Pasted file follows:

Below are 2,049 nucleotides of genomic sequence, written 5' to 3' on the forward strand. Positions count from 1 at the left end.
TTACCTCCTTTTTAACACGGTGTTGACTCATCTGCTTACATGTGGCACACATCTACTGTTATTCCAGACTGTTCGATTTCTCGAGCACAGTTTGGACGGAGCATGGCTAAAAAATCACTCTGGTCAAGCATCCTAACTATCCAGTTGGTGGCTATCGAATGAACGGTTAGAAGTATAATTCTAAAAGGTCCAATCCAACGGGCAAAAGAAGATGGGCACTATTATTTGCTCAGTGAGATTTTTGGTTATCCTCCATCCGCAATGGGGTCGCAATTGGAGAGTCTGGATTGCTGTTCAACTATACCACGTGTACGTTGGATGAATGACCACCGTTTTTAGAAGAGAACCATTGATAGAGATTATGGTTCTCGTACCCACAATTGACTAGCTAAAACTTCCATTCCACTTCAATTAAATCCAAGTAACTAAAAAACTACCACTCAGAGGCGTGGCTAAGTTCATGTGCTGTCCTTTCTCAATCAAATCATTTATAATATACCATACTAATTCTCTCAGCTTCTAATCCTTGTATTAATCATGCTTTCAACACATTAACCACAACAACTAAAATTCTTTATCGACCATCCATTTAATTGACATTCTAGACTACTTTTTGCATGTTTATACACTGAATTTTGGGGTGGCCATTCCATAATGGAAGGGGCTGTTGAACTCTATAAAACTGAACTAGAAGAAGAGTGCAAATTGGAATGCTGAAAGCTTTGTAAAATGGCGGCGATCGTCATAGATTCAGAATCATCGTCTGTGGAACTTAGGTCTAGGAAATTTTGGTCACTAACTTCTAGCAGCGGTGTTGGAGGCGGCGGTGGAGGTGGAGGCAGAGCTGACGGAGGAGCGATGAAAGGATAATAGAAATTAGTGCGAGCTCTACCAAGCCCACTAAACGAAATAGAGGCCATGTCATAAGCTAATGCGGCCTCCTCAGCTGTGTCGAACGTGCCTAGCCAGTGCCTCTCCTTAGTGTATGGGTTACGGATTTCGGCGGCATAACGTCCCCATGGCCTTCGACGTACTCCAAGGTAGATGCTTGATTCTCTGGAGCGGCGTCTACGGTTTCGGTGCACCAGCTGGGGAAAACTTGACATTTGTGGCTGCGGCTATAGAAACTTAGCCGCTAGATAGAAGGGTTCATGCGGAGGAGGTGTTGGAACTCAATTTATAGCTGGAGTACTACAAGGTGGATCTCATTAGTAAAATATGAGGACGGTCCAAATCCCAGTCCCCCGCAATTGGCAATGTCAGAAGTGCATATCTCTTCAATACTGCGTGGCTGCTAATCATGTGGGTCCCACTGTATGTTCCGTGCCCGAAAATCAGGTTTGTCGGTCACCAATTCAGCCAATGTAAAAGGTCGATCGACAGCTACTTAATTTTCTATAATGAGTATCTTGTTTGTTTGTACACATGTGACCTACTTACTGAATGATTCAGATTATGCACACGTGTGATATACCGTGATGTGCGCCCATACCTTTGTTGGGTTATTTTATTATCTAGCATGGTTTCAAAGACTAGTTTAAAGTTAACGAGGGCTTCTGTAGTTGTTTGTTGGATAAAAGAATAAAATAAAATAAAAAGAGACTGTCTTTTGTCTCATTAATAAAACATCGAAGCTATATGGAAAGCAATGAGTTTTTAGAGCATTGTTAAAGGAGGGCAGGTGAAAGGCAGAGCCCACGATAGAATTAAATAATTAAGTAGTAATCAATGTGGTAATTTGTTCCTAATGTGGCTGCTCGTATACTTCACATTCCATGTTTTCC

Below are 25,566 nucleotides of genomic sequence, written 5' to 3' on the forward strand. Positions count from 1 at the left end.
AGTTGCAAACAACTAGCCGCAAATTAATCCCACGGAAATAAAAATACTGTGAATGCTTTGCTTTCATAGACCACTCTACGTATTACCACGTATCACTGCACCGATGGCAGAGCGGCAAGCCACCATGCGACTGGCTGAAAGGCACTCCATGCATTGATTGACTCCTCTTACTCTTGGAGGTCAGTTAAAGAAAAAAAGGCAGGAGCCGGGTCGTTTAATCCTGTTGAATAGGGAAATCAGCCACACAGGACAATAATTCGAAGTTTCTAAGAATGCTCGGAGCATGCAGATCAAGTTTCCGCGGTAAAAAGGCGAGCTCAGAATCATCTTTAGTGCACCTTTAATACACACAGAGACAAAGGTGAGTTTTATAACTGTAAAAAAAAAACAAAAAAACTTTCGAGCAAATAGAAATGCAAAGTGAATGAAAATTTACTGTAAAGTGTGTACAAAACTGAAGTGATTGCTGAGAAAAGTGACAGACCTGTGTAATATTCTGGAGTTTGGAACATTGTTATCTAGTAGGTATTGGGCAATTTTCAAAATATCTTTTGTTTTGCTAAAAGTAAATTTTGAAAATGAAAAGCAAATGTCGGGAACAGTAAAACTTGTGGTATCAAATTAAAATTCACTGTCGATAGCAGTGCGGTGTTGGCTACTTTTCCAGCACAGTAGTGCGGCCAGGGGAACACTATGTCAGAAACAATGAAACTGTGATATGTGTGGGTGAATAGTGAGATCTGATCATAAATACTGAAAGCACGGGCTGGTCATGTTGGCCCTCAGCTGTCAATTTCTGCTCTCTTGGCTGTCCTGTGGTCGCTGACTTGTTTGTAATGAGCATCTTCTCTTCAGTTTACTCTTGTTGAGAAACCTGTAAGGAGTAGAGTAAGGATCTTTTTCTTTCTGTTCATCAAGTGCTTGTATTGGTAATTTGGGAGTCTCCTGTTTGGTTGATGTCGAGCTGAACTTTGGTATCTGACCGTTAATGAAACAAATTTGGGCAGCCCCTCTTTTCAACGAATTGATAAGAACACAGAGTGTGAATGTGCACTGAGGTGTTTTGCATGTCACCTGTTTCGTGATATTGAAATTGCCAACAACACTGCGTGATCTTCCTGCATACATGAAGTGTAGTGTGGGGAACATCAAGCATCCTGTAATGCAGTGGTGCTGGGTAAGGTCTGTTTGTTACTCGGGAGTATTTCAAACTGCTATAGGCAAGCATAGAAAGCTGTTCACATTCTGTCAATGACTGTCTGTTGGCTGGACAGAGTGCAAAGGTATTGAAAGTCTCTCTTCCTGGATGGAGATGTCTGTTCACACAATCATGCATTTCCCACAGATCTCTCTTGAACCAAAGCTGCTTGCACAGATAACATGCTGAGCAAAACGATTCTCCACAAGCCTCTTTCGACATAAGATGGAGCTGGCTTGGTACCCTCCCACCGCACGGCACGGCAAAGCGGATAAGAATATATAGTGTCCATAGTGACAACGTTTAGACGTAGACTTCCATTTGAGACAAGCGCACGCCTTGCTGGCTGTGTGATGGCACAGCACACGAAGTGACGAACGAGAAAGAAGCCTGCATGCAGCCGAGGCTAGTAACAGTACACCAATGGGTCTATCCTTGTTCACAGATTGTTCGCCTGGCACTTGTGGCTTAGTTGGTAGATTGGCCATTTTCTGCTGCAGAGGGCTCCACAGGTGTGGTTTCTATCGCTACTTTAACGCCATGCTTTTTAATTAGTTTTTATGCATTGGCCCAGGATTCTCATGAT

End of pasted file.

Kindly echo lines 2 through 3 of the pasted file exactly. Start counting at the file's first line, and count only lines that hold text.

TTACCTCCTTTTTAACACGGTGTTGACTCATCTGCTTACATGTGGCACACATCTACTGTTATTCCAGACTGTTCGATTTCTCGAGCACAGTTTGGACGGAGCATGGCTAAAAAATCACTCTGGTCAAGCATCCTAACTATCCAGTTGGTGGCTATCGAATGAACGGTTAGAAGTATAATTCTAAAAGGTCCAATCCAACGGGCAAAAGAAGATGGGCACTATTATTTGCTCAGTGAGATTTTTGGTTATCCTCCATCCGCAATGGGGTCGCAATTGGAGAGTCTGGATTGCTGTTCAACTATACCACGTGTACGTTGGATGAATGACCACCGTTTTTAGAAGAGAACCATTGATAGAGATTATGGTTCTCGTACCCACAATTGACTAGCTAAAACTTCCATTCCACTTCAATTAAATCCAAGTAACTAAAAAACTACCACTCAGAGGCGTGGCTAAGTTCATGTGCTGTCCTTTCTCAATCAAATCATTTATAATATACCATACTAATTCTCTCAGCTTCTAATCCTTGTATTAATCATGCTTTCAACACATTAACCACAACAACTAAAATTCTTTATCGACCATCCATTTAATTGACATTCTAGACTACTTTTTGCATGTTTATACACTGAATTTTGGGGTGGCCATTCCATAATGGAAGGGGCTGTTGAACTCTATAAAACTGAACTAGAAGAAGAGTGCAAATTGGAATGCTGAAAGCTTTGTAAAATGGCGGCGATCGTCATAGATTCAGAATCATCGTCTGTGGAACTTAGGTCTAGGAAATTTTGGTCACTAACTTCTAGCAGCGGTGTTGGAGGCGGCGGTGGAGGTGGAGGCAGAGCTGACGGAGGAGCGATGAAAGGATAATAGAAATTAGTGCGAGCTCTACCAAGCCCACTAAACGAAATAGAGGCCATGTCATAAGCTAATGCGGCCTCCTCAGCTGTGTCGAACGTGCCTAGCCAGTGCCTCTCCTTAGTGTATGGGTTACGGATTTCGGCGGCATAACGTCCCCATGGCCTTCGACGTACTCCAAGGTAGATGCTTGATTCTCTGGAGCGGCGTCTACGGTTTCGGTGCACCAGCTGGGGAAAACTTGACATTTGTGGCTGCGGCTATAGAAACTTAGCCGCTAGATAGAAGGGTTCATGCGGAGGAGGTGTTGGAACTCAATTTATAGCTGGAGTACTACAAGGTGGATCTCATTAGTAAAATATGAGGACGGTCCAAATCCCAGTCCCCCGCAATTGGCAATGTCAGAAGTGCATATCTCTTCAATACTGCGTGGCTGCTAATCATGTGGGTCCCACTGTATGTTCCGTGCCCGAAAATCAGGTTTGTCGGTCACCAATTCAGCCAATGTAAAAGGTCGATCGACAGCTACTTAATTTTCTATAATGAGTATCTTGTTTGTTTGTACACATGTGACCTACTTACTGAATGATTCAGATTATGCACACGTGTGATATACCGTGATGTGCGCCCATACCTTTGTTGGGTTATTTTATTATCTAGCATGGTTTCAAAGACTAGTTTAAAGTTAACGAGGGCTTCTGTAGTTGTTTGTTGGATAAAAGAATAAAATAAAATAAAAAGAGACTGTCTTTTGTCTCATTAATAAAACATCGAAGCTATATGGAAAGCAATGAGTTTTTAGAGCATTGTTAAAGGAGGGCAGGTGAAAGGCAGAGCCCACGATAGAATTAAATAATTAAGTAGTAATCAATGTGGTAATTTGTTCCTAATGTGGCTGCTCGTATACTTCACATTCCATGTTTTCC

Below are 25,566 nucleotides of genomic sequence, written 5' to 3' on the forward strand. Positions count from 1 at the left end.